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NORFOLK, Virginia (Reuters) - A spat over gender politics erupted on the U.S. presidential campaign on Wednesday with John McCain accusing the Democrat of a sexist attack on his running mate and Barack Obama denouncing Republicans for "lies and phony outrage."
With the race tightening in a struggle for women voters, McCain put out a Web advertisement saying the Democrat Obama was talking about Sarah Palin on Tuesday when he likened Republican plans for government reform to putting "lipstick on a pig."
Palin, a little-known Alaska governor before she became McCain's running mate, had told the Republican nominating convention this month that she was a "hockey mom" and joked that the only difference between a hockey mom and a pit bull was lipstick.
McCain's advertisement juxtaposes the lipstick remarks by Obama and Palin, then cuts to footage of CBS News anchor Katie Couric observing that one lesson of the campaign was the "continued and accepted role of sexism in American life."
"Ready to lead? No," McCain's ad says in letters across the TV screen. "Ready to smear? Yes."
Obama tackled the controversy head-on during an appearance in Norfolk.
"What their campaign has done this morning is the same game that has made people sick and tired of politics in this country," he said. "They seize on an innocent remark, try to take it out of context, throw up an outrageous ad because they know that it's catnip for the news media."
"I don't care what they say about me but I love this country too much to let them take over another election with lies and phony outrage and Swift-boat politics. Enough is enough," Obama added. He was referring to attack ads that helped sink the 2004 presidential campaign of Democrat John Kerry, a former Swift-boat captain in the Vietnam war.
Obama campaign spokeswoman Linda Douglass said it was clear from the context of his remarks on Tuesday that the Democratic presidential candidate was not referring to Palin in his comments and was not calling her a pig.
CBS News said the video-sharing website YouTube.com had agreed at CBS's request to pull the ad on grounds that the Couric clip -- taken without permission from a 3-month-old online commentary about Democrat Hillary Clinton's primary campaign -- was a copyright infringement.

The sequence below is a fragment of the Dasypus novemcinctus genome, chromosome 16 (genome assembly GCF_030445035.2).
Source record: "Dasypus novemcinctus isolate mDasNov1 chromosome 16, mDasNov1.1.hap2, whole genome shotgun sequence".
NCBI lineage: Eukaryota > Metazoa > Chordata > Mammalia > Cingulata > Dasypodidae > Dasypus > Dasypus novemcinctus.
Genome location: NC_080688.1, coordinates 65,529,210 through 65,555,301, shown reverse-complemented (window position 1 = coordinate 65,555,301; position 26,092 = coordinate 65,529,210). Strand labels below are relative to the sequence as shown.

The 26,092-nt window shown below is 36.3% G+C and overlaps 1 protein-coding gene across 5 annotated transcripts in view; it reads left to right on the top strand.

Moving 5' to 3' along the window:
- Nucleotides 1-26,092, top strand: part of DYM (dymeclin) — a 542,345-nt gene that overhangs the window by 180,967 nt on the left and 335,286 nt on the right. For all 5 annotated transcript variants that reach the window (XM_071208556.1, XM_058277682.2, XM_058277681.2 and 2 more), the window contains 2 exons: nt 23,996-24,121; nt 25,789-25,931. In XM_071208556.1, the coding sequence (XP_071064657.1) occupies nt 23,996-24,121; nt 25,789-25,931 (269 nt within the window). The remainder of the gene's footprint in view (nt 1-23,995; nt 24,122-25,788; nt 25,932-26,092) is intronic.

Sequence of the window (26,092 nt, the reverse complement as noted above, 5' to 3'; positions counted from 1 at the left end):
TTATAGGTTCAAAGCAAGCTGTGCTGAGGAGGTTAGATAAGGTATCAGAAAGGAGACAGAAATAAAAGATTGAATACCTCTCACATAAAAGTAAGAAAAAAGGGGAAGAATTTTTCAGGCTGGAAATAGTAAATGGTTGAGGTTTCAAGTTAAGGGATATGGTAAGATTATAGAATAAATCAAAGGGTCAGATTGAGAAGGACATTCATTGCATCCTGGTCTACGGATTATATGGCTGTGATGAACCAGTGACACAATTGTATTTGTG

A McCain spokesman disputed the copyright violation claim and said the ad would remain on the campaign's website.
McCain is "running a relentlessly dishonest, disruptive and cynical campaign in hopes of distracting voters" from the issues, she said.
Opinion polls since the Republican and Democratic conventions show McCain closing the gap and drawing even with Obama ahead of the November 4 election.
A Washington Post/ABC News survey found most of McCain's surge was due to a big shift in support among white women voters.
McCain's campaign has drawn bigger crowds since Palin joined his ticket 12 days ago. Some 23,000 attended a McCain-Palin rally in Fairfax, Virginia, on Wednesday.
Undeterred by accusations of sexism, Obama's campaign launched an "Alaska Mythbusters" effort to discredit some of the statements the McCain-Palin ticket is making about her reformist credentials.
Alaska Democrats, including former Gov. Tony Knowles and Ketchikan Mayor Bob Weinstein, raised doubts about her having opposed a controversial bridge project and questions about her firing of a state police official.
Obama, a senator from Illinois, made his "lipstick on a pig" remark during a speech in Lebanon, Virginia, on Tuesday while ridiculing McCain's assertion since the Republican nominating convention that McCain and Palin would be "agents of change" in Washington.
"You can put lipstick on a pig. It's still a pig," Obama said as the crowd cheered. "You can wrap an old fish in a piece of paper called change. It's still going to stink."
McCain himself had used the "lipstick on a pig" line in referring to Clinton's health care plan.
The line has been used by politicians from both parties. Torie Clarke, a longtime McCain adviser and former Pentagon press secretary, wrote a book entitled, "Lipstick on a Pig: Winning in the No-Spin Era by Someone Who Knows the Game."
Writing by David Alexander; Additional reporting by Jason Szep and Steve Holland; Editing by Howard Goller and David Storey